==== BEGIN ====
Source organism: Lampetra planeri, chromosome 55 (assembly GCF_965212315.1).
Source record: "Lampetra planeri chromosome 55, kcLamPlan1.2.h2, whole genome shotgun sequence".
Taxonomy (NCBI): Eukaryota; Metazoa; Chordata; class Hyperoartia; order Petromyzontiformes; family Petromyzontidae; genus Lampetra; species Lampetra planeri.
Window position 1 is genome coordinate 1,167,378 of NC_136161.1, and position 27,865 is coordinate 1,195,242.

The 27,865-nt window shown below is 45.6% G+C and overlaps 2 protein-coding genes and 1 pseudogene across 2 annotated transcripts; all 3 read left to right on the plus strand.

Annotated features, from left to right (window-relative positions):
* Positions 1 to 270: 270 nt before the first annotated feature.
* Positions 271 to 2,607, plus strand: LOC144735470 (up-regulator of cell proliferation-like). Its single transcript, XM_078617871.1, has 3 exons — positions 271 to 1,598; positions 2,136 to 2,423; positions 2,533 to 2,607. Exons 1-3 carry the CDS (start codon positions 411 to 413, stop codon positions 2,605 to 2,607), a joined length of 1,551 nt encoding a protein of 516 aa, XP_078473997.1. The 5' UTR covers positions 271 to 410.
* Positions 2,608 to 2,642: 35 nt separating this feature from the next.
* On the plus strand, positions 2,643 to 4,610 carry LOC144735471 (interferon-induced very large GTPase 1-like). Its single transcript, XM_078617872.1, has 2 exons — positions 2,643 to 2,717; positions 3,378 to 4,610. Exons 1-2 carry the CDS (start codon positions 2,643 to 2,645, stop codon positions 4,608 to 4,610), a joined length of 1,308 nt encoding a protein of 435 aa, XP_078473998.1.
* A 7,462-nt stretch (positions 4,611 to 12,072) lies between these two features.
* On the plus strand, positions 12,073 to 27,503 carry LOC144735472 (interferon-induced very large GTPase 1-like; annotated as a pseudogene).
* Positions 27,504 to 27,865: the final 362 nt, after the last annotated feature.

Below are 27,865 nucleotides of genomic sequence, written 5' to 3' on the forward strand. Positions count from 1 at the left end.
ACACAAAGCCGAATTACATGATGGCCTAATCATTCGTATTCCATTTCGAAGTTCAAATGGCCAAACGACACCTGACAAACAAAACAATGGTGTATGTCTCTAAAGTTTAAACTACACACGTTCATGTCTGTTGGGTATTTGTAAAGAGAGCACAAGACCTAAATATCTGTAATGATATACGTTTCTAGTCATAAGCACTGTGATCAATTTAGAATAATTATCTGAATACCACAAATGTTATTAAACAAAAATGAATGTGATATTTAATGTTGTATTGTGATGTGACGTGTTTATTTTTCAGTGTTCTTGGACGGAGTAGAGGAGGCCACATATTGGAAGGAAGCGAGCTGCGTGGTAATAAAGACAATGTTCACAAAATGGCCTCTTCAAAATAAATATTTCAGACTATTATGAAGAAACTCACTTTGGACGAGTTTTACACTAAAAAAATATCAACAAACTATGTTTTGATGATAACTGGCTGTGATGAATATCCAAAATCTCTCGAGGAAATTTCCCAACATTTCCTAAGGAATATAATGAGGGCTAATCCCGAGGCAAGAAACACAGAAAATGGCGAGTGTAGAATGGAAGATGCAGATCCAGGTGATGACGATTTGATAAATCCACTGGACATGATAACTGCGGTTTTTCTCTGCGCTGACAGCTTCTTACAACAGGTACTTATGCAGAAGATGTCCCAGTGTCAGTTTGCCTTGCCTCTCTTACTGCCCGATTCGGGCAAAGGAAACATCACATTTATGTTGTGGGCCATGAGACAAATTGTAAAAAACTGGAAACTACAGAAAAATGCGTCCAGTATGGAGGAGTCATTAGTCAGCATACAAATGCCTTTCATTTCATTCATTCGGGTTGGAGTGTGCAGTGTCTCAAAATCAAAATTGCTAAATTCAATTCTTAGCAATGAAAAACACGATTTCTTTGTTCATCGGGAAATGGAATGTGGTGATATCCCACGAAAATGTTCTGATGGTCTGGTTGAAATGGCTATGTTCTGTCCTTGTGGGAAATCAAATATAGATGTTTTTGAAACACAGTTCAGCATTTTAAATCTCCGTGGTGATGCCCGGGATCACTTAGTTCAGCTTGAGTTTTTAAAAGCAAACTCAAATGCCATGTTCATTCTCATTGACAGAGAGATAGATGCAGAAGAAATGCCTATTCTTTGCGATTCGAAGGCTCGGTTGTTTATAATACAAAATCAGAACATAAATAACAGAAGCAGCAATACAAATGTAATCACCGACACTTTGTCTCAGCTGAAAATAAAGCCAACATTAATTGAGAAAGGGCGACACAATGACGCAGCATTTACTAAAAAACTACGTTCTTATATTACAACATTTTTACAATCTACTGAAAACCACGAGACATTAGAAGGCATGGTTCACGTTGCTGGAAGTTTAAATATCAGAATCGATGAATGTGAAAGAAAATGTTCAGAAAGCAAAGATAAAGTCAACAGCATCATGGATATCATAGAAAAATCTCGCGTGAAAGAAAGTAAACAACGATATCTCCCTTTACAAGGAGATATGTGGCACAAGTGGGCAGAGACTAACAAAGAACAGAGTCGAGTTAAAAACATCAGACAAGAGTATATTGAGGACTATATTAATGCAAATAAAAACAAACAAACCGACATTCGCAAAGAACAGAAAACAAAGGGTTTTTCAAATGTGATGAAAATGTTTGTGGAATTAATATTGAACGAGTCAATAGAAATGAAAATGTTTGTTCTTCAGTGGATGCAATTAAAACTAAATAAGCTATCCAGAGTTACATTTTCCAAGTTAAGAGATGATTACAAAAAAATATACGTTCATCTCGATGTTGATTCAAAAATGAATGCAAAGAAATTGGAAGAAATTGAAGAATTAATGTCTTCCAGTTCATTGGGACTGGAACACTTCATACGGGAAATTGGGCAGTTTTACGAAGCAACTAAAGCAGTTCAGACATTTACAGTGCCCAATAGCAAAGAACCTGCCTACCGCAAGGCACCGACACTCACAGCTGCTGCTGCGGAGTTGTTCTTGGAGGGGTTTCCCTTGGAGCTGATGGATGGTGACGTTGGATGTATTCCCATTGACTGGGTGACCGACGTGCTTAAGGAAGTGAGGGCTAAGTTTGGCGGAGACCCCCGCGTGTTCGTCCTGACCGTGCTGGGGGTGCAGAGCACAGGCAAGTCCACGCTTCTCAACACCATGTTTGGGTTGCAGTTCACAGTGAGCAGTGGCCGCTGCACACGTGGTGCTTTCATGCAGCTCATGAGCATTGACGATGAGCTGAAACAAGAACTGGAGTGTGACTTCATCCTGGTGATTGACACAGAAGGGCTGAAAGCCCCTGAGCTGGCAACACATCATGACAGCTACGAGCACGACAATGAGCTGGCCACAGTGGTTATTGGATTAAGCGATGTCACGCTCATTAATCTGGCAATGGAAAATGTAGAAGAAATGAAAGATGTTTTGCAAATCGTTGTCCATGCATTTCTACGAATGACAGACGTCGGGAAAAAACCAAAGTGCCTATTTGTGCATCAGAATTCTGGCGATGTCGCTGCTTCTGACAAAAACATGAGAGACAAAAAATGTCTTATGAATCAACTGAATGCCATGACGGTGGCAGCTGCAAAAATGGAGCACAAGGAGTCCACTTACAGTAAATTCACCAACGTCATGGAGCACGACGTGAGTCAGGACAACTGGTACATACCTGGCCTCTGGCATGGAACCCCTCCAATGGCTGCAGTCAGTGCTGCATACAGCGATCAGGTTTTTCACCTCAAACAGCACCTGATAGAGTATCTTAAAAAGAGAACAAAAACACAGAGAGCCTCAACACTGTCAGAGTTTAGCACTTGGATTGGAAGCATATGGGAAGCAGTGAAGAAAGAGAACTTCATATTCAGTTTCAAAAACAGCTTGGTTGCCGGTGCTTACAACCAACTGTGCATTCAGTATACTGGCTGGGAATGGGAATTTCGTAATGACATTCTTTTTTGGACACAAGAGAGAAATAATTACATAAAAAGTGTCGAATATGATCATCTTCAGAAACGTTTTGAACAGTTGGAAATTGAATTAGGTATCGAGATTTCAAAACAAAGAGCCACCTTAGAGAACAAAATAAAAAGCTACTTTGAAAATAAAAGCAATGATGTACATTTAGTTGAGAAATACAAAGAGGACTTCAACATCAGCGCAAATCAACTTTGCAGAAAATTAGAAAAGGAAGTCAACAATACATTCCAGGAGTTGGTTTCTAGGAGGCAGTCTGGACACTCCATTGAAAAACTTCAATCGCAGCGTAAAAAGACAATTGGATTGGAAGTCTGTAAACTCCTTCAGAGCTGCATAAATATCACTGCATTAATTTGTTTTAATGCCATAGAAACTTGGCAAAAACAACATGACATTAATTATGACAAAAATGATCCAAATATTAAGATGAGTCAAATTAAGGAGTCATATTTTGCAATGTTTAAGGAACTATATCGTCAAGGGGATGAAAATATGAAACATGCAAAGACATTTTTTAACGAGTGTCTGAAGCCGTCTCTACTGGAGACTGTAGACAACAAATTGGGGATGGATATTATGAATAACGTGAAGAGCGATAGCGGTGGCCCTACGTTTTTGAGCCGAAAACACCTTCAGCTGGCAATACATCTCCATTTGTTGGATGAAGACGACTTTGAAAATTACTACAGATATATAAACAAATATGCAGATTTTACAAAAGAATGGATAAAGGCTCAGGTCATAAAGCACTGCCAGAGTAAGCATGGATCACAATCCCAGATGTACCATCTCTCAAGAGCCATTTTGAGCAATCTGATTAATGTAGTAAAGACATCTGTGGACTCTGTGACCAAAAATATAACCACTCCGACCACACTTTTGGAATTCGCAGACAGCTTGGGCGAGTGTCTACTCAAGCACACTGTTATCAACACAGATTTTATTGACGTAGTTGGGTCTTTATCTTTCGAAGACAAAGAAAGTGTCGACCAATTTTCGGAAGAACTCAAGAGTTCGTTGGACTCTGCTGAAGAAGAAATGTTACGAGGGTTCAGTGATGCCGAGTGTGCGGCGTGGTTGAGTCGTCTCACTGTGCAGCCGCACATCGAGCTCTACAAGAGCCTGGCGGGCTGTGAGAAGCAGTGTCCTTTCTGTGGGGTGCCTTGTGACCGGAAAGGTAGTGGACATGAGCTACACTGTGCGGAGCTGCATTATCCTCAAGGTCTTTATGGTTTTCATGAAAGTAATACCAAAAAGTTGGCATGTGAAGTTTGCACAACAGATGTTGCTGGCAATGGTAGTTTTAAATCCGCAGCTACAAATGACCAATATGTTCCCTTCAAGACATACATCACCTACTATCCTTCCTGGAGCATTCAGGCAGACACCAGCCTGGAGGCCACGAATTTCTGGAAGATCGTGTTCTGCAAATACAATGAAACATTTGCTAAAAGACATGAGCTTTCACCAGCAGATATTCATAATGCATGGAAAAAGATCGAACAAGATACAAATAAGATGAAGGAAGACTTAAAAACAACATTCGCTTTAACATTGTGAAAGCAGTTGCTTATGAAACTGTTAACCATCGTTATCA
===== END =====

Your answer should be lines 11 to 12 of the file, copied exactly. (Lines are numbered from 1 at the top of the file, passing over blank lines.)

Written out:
* A 7,462-nt stretch (positions 4,611 to 12,072) lies between these two features.
* On the plus strand, positions 12,073 to 27,503 carry LOC144735472 (interferon-induced very large GTPase 1-like; annotated as a pseudogene).